The Working Group of Indigenous Minorities in Southern Africa (WIMSA) is a regional nongovernmental organization formed in 1996 and governed by the San peoples (also referred to as Bushmen) of Namibia, Botswana, South Africa, and Angola. WIMSA’s role is as an advocacy, human rights, heritage, and networking organization in the region, as well as the representative body for the San.

WIMSA has become a focal point for those interacting with the San as well as the San themselves. Numerous academics, journalists, filmmakers, and officials are in contact with the organization and WIMSA attempts to coordinate and monitor their work. Text-based publications are often donated to WIMSA’s library through these channels as well as some film. WIMSA has accrued more than 1,400 documents on the San, ranging from academic tomes to historical documents.

The written records of the San are very limited and, though WIMSA’s collection is relatively small, it is the most thorough collection of material on the San in the world. It therefore carries significant value as a record of language, culture, history, and intellectual property. The library is used by students and researchers, but is also an important reference point for human rights and legal cases involving the San. As more San students enroll in tertiary education, the library is increasingly a cultural resource for the San themselves; a place where literature, interviews, photos, and film are available for free access.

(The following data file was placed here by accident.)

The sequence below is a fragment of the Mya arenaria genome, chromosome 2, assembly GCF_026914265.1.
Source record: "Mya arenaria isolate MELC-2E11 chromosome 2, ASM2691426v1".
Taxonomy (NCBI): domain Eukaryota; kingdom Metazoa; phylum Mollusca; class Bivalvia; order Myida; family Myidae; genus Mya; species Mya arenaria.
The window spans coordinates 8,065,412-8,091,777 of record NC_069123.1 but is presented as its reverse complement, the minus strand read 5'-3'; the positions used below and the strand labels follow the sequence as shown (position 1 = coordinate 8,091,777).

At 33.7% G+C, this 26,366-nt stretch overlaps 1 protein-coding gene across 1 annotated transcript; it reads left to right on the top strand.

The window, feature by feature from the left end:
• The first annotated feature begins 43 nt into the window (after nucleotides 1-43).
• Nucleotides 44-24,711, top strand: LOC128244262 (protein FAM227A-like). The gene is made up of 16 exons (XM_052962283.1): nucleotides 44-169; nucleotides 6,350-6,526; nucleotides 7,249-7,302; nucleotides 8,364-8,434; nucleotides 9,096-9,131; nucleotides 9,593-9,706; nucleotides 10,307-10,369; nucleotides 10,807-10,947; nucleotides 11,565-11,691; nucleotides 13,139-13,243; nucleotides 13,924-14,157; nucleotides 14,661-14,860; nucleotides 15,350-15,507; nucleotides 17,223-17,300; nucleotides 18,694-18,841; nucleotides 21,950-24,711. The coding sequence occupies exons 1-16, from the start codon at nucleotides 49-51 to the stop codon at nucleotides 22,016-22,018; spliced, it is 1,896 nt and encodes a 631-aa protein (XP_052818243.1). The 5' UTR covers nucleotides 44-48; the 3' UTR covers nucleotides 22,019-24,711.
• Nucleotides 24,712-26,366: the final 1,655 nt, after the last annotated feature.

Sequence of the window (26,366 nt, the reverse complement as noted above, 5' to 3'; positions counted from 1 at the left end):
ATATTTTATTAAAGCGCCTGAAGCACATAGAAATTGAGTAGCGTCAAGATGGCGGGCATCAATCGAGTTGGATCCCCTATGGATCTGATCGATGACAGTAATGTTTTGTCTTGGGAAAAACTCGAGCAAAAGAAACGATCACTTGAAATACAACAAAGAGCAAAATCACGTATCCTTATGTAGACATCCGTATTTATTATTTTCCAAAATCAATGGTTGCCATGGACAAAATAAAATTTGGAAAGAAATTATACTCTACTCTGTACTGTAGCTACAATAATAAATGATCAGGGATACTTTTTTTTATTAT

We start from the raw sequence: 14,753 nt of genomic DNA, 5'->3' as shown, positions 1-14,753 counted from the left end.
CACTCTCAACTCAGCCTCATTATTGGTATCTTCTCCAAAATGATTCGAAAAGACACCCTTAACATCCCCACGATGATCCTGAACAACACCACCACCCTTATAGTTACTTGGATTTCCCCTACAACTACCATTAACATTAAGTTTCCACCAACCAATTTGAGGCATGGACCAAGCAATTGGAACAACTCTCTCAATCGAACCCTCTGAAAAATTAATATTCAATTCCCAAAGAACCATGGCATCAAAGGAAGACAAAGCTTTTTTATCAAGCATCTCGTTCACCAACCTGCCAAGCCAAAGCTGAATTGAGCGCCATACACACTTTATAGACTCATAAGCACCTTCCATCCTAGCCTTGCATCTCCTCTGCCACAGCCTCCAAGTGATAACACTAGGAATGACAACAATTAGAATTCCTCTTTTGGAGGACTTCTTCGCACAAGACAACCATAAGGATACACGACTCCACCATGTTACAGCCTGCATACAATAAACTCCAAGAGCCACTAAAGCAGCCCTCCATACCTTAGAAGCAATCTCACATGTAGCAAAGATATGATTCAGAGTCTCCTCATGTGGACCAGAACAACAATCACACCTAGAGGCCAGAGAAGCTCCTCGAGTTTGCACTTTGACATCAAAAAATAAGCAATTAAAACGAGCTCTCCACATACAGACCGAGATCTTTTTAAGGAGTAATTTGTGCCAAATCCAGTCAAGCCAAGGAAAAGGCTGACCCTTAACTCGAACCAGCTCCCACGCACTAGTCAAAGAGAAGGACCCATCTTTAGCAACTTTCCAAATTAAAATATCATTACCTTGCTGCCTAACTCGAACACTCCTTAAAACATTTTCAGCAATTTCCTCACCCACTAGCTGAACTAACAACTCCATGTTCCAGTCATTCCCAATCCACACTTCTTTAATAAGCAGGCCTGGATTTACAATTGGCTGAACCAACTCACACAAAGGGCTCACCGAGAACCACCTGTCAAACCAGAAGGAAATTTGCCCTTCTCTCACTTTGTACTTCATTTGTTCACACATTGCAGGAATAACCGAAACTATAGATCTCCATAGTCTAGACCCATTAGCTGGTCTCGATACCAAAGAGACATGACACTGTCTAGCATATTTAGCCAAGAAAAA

Because most of the resources at the WIMSA library remain in original form only, they are jeopardized due to theft or failure of borrowers to return them. Access to the materials is also limited by the lack of cataloging and reference system for the library. Any potential research involves long periods of looking through items to find information.

WIMSA will use the EMC Heritage Trust Project grant to begin a two-year process of establishing a digital library that provides a secure and accessible archive of San history and culture. Digitization will also enable WIMSA to make these materials available to users over a much boarder geographic area through San education centers. This project will further the library’s goal to be a unique centre for future generations of San to learn about traditional knowledge, customs, and history that may be forgotten as the current generation of elders pass away.

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History Meeting House

Warsaw, Poland

The History Meeting House features individual testimonies of the 20th century history of Poland and Eastern Europe. It offers temporary exhibitions, which serve as a basis for intensive educational work, and organizes documentary film presentations, meetings with eye-witnesses, historical debates, and workshops. It is supported by resources collected by the KARTA Center Foundation, an independent NGO focused on documenting, archiving, and popularizing modern Polish history since the beginning of 20th century.